Surge Impedance and Surge Impedance Loading (SIL)

Surge impedance loading (SIL) of Transmission line
Surge Impedance Loading (SIL) is the most important parameter for determining the maximum loading capacity (MW loading) of transmission lines. Before understanding SIL in detail, first, we have to understand the concept of Surge and Surge impedance (Zs) and its physical significance. So let’s discuss the topic in detail.

What is Surge Impedance (Zs)?

Surge impedance is nothing but the characteristic impedance (Zc) of the lossless transmission line. It is also known as the Natural impedance of the line. As we all know a long transmission line (length > 250 km) is represented by a distributed parameter model. In the Distributed parameter model of the long transmission line, resistance (R), inductance (L), capacitance (C), and conductance (G) are uniformly distributed over the whole length of the line (As shown in the below figure).
Distributed model of long Transmission line
Let us assume that the line has shunt admittance (y) per unit length series impedance (z) per unit length. Then the Characteristic impedance (Zc) of any lossless transmission line is defined as the square root of (z/y).
Where, z = R + jwL and y = G + jwC.

If we put the value of z and y in the definition of (Zc), then we find that  Characteristic Impedance is a complex quantity. However, for lossless transmission lines (R=0 and  G= 0)

z = jwL and y = jwC.

according to the definition, Characteristic Impedance (Zc) is calculated as:
Characteristic Impedance (Zc) = square root of (jwL/jwC).
On simplifying it we got the result:
Zs= Zc = square root of (L/C).
The above quantity has a dimension of resistance known as the Surge impedance of the line. When a purely resistive load of value equal to surge impedance is connected at the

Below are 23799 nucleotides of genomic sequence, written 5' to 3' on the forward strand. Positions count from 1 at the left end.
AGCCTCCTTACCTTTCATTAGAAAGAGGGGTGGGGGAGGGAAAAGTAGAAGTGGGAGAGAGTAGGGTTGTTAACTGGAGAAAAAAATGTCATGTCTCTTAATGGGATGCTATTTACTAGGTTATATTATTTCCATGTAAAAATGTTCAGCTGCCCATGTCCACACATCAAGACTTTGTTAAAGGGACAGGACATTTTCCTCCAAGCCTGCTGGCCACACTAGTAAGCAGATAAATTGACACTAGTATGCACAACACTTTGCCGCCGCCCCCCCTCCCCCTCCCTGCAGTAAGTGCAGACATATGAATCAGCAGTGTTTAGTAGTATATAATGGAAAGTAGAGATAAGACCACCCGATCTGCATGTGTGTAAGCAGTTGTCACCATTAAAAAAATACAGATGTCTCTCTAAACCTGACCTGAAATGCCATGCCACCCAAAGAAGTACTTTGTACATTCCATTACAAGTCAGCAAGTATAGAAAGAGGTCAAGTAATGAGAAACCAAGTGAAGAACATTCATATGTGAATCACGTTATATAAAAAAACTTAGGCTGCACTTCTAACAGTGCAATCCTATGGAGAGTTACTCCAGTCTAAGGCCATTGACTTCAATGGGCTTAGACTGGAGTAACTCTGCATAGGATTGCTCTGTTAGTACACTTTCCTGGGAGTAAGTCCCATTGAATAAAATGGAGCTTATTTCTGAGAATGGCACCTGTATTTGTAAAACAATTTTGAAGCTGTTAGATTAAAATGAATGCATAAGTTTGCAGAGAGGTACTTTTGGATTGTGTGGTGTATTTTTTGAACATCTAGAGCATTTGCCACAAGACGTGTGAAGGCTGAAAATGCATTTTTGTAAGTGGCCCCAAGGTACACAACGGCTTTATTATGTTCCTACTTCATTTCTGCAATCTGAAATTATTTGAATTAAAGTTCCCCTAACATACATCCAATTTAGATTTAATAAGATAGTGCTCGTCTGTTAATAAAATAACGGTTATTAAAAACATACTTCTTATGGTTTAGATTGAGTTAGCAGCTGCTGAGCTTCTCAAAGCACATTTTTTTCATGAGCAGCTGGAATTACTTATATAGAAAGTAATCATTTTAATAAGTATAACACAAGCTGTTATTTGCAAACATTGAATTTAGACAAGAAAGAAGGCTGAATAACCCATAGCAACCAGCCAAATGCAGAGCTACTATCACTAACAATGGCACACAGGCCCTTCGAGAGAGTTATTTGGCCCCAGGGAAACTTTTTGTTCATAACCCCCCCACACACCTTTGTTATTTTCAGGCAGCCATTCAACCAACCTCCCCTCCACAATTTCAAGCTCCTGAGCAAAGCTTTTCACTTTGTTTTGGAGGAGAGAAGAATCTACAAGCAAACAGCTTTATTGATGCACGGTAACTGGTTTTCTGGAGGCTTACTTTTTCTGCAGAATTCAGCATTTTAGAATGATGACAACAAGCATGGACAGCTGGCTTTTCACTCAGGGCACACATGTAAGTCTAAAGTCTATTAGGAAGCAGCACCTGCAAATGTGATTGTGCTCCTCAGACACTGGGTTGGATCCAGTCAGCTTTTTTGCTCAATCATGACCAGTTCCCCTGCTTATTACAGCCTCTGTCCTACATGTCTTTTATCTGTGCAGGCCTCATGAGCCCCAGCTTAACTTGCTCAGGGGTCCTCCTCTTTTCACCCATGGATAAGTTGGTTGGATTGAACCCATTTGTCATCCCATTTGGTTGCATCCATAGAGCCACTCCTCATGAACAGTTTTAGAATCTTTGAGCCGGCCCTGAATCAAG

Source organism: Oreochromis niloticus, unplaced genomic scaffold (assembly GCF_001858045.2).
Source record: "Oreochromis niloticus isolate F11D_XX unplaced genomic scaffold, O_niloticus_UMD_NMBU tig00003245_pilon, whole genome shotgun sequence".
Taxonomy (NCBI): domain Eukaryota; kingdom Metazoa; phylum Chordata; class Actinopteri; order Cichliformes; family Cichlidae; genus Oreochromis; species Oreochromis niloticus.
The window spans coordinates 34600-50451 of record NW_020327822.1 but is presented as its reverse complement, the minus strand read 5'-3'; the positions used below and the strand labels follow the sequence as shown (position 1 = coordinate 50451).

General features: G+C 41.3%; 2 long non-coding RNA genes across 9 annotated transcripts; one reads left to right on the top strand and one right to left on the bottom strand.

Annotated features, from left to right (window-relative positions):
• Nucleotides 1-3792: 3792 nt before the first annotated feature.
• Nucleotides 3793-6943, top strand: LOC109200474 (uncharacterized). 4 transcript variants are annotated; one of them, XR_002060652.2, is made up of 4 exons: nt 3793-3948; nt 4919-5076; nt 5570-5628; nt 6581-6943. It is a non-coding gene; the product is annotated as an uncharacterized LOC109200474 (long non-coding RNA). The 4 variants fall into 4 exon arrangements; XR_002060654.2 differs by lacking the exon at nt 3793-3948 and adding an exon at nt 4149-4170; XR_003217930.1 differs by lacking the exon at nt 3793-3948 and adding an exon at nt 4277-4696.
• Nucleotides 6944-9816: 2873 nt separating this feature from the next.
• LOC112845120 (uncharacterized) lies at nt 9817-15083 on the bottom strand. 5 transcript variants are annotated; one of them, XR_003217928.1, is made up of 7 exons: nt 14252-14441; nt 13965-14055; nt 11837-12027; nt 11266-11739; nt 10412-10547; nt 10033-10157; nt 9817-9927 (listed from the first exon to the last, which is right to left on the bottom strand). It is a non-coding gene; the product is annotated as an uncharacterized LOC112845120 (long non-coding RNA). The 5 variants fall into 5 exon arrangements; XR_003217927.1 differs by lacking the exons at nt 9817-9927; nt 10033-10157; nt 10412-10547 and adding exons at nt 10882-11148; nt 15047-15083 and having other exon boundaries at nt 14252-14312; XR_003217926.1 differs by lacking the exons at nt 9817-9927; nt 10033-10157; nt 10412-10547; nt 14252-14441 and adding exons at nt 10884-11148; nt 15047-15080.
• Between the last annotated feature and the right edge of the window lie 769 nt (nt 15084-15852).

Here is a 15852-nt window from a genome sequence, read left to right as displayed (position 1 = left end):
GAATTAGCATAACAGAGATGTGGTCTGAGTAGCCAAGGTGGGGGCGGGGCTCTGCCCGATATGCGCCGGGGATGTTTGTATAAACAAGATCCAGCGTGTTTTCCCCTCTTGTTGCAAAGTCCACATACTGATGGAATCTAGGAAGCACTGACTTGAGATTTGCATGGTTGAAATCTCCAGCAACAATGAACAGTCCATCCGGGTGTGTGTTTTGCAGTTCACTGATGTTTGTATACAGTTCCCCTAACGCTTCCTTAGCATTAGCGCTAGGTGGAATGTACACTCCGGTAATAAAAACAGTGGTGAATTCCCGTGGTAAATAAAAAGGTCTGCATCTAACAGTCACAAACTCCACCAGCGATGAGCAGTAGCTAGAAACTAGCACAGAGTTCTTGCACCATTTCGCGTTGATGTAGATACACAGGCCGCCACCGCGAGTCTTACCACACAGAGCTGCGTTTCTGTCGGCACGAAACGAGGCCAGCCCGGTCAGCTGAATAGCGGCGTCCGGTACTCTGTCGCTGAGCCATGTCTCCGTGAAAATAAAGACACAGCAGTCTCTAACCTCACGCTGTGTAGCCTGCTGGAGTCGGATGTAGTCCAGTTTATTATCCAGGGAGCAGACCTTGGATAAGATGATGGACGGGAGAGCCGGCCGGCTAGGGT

receiving end of the line, then the reactive power generated by the shunt capacitor will be completely absorbed by the series inductor of the
transmission line.

The value of Surge impedance for overhead transmission line is around 400 ohm, whereas surge impedance value for underground cable is around 40 ohm.

Significance of Surge impedance

The significance of surge impedance is that if a pure resistance load that is equal to the surge impedance is connected to the end of the line with no resistance, a voltage surge introduced by the shunt capacitor to the sending end of the line would be completely absorbed by the series inductance at the receiving end of the transmission line.

In this case, the voltage at the receiving end would have the same magnitude as the sending end voltage and also have a phase angle lagging with respect to the sending end by an amount equal to the time required to travel across the line from the sending end to the receiving end. Surge impedance (Zs) is a technical term that is used mostly in Electrical science in connection with the Surges on transmission lines which may appear due to switching or lightning operation in our Electrical power system.

What happens if the line terminates in surge impedance?

If a lossless transmission line terminates in its surge impedance (i.e. if the load is a pure resistance of value equal to the characteristic impedance of the line), then that transmission line is known as the infinite line or flat line.
So, in that case, many interesting phenomena happen in such a line:
  • There will not be any reflection of forwarding traveling waves and hence there will be no standing wave in the line. Therefore, the voltage will be the same throughout the line. Hence, in this case, the receiving end and sending end voltage will be the same.
  • The line will compensate itself. That is, the reactive power demanded by the series inductance of the line will be supplied by the shunt capacitance. That’s why there will be no voltage drop (due to series inductance) and also no voltage boost (due to shunt capacitance).